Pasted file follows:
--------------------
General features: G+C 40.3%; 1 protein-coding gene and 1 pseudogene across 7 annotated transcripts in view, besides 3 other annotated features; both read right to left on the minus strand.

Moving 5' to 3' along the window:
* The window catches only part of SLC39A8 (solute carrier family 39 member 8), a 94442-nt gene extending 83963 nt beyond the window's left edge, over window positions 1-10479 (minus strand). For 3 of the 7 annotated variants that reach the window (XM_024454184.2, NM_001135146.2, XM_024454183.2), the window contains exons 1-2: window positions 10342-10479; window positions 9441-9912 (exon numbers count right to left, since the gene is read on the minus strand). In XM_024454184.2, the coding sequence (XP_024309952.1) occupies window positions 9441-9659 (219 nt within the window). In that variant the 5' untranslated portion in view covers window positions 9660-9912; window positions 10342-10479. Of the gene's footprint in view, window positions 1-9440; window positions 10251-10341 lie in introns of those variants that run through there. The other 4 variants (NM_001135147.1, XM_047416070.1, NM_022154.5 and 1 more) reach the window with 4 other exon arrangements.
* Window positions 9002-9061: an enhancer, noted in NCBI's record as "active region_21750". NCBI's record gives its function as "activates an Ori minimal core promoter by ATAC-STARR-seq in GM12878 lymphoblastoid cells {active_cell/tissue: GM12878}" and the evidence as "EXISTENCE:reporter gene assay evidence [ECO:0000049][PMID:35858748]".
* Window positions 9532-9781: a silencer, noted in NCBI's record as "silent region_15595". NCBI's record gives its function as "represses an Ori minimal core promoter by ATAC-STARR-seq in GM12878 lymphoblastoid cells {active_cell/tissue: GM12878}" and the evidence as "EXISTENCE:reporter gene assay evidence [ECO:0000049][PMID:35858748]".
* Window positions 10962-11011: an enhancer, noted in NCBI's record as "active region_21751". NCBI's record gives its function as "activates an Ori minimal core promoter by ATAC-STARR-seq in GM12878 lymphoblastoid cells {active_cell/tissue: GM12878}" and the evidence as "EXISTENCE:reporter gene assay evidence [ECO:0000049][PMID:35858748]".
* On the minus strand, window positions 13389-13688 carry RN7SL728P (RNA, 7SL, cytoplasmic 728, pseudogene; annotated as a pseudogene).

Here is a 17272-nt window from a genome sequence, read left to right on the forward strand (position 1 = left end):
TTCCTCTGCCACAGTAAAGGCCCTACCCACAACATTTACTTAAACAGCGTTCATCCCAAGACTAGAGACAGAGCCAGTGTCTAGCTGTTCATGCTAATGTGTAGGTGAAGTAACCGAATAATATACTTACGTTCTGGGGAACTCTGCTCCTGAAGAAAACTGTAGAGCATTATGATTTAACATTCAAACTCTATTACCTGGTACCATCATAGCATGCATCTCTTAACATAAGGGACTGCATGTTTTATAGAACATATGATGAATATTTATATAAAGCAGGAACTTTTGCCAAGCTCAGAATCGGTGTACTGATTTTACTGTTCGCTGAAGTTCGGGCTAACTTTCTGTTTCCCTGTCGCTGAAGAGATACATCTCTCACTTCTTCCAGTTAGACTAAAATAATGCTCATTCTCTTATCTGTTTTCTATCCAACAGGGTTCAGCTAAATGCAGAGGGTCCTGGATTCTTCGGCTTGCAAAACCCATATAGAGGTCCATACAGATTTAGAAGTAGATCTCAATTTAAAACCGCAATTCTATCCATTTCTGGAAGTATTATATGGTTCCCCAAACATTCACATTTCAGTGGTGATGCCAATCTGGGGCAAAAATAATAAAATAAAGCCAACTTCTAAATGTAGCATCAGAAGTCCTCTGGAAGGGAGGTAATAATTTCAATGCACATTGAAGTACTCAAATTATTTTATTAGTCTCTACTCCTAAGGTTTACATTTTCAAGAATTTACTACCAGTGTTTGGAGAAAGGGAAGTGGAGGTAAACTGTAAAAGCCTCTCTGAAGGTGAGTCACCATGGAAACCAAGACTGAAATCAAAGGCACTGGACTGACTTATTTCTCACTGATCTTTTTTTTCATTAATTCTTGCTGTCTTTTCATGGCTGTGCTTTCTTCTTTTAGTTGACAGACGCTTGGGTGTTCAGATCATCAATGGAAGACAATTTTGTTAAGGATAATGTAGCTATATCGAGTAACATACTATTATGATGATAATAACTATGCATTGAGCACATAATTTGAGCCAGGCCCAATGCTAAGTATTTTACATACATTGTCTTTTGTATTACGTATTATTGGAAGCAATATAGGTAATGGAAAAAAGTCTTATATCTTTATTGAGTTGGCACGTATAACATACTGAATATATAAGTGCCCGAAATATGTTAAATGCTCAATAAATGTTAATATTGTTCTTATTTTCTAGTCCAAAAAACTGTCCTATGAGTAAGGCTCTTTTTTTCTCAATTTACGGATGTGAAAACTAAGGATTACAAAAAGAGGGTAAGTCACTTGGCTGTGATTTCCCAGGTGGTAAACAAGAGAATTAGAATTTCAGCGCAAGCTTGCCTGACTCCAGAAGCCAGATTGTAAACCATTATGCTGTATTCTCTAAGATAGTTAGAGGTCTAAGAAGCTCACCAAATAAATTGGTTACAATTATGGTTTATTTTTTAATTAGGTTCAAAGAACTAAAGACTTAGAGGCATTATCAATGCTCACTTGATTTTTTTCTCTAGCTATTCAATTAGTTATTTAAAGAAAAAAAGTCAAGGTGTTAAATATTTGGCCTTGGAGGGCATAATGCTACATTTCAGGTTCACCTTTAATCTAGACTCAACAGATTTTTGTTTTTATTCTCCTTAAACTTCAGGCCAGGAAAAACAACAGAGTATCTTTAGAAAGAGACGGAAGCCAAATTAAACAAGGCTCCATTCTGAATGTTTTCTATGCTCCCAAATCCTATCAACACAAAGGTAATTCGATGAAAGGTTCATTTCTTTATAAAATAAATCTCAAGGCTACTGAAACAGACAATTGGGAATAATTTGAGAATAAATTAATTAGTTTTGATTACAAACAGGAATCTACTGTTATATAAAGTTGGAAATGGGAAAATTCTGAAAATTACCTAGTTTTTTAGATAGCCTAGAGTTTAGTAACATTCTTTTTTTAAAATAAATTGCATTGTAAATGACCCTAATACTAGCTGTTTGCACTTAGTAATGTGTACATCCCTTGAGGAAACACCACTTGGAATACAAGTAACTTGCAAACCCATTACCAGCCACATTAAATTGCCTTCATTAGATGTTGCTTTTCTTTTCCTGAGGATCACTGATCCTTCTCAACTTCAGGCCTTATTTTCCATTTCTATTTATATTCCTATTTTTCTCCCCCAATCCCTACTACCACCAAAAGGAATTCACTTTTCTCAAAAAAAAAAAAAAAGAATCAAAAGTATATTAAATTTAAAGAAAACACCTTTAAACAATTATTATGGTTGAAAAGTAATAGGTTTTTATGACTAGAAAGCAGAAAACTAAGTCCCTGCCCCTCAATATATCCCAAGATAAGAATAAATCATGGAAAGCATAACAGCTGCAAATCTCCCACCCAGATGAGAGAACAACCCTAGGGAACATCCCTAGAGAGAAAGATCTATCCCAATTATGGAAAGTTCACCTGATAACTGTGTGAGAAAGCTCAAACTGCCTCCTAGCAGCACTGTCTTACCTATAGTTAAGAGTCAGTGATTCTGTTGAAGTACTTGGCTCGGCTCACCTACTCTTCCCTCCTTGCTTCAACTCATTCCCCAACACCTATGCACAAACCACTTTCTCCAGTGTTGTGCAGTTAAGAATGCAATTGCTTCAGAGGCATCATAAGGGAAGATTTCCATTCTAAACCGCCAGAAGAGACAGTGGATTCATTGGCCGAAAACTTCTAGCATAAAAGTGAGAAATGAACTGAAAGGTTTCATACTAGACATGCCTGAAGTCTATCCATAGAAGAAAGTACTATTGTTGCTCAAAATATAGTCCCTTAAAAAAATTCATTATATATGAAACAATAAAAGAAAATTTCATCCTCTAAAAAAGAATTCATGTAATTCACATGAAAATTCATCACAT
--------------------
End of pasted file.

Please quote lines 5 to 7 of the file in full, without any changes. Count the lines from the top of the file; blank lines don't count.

* Window positions 9532-9781: a silencer, noted in NCBI's record as "silent region_15595". NCBI's record gives its function as "represses an Ori minimal core promoter by ATAC-STARR-seq in GM12878 lymphoblastoid cells {active_cell/tissue: GM12878}" and the evidence as "EXISTENCE:reporter gene assay evidence [ECO:0000049][PMID:35858748]".
* Window positions 10962-11011: an enhancer, noted in NCBI's record as "active region_21751". NCBI's record gives its function as "activates an Ori minimal core promoter by ATAC-STARR-seq in GM12878 lymphoblastoid cells {active_cell/tissue: GM12878}" and the evidence as "EXISTENCE:reporter gene assay evidence [ECO:0000049][PMID:35858748]".
* On the minus strand, window positions 13389-13688 carry RN7SL728P (RNA, 7SL, cytoplasmic 728, pseudogene; annotated as a pseudogene).